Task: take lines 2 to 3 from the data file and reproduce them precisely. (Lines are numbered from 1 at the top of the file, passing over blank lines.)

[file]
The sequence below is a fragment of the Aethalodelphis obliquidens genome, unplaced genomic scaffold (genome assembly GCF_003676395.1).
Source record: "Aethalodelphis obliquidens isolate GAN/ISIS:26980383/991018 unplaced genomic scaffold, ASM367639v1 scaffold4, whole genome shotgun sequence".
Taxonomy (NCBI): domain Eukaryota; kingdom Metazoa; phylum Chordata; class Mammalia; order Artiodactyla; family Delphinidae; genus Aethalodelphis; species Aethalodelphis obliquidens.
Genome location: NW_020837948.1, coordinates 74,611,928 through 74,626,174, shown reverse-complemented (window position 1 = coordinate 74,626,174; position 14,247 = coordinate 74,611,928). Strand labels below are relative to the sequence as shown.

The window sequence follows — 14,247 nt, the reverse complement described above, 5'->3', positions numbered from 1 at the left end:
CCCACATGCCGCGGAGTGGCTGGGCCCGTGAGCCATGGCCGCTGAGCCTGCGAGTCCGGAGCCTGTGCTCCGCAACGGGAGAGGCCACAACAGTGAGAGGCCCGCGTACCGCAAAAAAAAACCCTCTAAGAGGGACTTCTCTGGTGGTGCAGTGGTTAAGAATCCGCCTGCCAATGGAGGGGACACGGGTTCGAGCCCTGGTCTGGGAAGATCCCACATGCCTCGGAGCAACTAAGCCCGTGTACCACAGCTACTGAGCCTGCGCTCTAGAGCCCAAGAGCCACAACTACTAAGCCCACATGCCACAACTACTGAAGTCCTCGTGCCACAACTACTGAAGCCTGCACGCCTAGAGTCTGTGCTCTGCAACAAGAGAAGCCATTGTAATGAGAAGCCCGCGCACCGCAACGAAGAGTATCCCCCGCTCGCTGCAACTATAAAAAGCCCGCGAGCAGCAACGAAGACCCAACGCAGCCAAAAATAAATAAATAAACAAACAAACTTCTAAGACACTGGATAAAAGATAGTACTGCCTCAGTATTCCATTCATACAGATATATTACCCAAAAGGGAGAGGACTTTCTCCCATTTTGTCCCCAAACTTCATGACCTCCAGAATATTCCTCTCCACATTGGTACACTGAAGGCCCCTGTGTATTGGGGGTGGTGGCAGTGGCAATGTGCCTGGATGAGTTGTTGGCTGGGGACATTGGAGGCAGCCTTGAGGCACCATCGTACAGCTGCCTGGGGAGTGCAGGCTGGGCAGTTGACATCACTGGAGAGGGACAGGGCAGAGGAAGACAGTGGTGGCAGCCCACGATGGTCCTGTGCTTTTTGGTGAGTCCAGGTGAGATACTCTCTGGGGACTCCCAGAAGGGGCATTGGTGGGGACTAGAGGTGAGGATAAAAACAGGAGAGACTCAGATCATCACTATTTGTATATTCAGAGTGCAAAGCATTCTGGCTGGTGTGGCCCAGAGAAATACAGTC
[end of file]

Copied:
Source record: "Aethalodelphis obliquidens isolate GAN/ISIS:26980383/991018 unplaced genomic scaffold, ASM367639v1 scaffold4, whole genome shotgun sequence".
Taxonomy (NCBI): domain Eukaryota; kingdom Metazoa; phylum Chordata; class Mammalia; order Artiodactyla; family Delphinidae; genus Aethalodelphis; species Aethalodelphis obliquidens.